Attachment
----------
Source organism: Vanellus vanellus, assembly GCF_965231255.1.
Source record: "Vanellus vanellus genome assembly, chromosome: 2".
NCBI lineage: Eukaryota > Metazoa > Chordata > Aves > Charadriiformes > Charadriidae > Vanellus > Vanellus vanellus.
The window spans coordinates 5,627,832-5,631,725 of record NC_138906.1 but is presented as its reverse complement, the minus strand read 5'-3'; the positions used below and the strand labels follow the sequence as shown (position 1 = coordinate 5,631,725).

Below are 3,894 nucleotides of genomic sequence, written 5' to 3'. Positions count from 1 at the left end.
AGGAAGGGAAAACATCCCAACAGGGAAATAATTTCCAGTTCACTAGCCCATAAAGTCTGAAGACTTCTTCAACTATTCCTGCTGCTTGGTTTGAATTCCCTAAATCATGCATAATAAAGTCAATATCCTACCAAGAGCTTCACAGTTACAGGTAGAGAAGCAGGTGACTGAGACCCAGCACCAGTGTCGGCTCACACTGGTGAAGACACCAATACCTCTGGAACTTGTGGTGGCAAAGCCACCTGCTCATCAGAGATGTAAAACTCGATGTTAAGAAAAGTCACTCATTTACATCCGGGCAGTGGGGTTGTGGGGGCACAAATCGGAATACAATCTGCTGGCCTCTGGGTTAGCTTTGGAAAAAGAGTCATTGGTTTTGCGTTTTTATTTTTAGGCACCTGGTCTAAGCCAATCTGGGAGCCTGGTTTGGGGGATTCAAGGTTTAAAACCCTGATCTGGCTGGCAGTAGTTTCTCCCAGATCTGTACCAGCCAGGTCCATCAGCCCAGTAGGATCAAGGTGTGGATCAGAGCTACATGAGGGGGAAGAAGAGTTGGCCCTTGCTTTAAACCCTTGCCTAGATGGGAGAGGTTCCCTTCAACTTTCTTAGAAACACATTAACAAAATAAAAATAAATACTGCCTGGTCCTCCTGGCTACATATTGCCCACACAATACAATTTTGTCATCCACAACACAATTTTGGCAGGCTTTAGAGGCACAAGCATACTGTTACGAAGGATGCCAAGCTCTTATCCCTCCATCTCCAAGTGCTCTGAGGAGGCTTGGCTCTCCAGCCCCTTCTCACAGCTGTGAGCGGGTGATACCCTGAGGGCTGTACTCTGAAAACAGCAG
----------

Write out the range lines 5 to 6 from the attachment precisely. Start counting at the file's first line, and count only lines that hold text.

Below are 3,894 nucleotides of genomic sequence, written 5' to 3'. Positions count from 1 at the left end.
AGGAAGGGAAAACATCCCAACAGGGAAATAATTTCCAGTTCACTAGCCCATAAAGTCTGAAGACTTCTTCAACTATTCCTGCTGCTTGGTTTGAATTCCCTAAATCATGCATAATAAAGTCAATATCCTACCAAGAGCTTCACAGTTACAGGTAGAGAAGCAGGTGACTGAGACCCAGCACCAGTGTCGGCTCACACTGGTGAAGACACCAATACCTCTGGAACTTGTGGTGGCAAAGCCACCTGCTCATCAGAGATGTAAAACTCGATGTTAAGAAAAGTCACTCATTTACATCCGGGCAGTGGGGTTGTGGGGGCACAAATCGGAATACAATCTGCTGGCCTCTGGGTTAGCTTTGGAAAAAGAGTCATTGGTTTTGCGTTTTTATTTTTAGGCACCTGGTCTAAGCCAATCTGGGAGCCTGGTTTGGGGGATTCAAGGTTTAAAACCCTGATCTGGCTGGCAGTAGTTTCTCCCAGATCTGTACCAGCCAGGTCCATCAGCCCAGTAGGATCAAGGTGTGGATCAGAGCTACATGAGGGGGAAGAAGAGTTGGCCCTTGCTTTAAACCCTTGCCTAGATGGGAGAGGTTCCCTTCAACTTTCTTAGAAACACATTAACAAAATAAAAATAAATACTGCCTGGTCCTCCTGGCTACATATTGCCCACACAATACAATTTTGTCATCCACAACACAATTTTGGCAGGCTTTAGAGGCACAAGCATACTGTTACGAAGGATGCCAAGCTCTTATCCCTCCATCTCCAAGTGCTCTGAGGAGGCTTGGCTCTCCAGCCCCTTCTCACAGCTGTGAGCGGGTGATACCCTGAGGGCTGTACTCTGAAAACAGCAG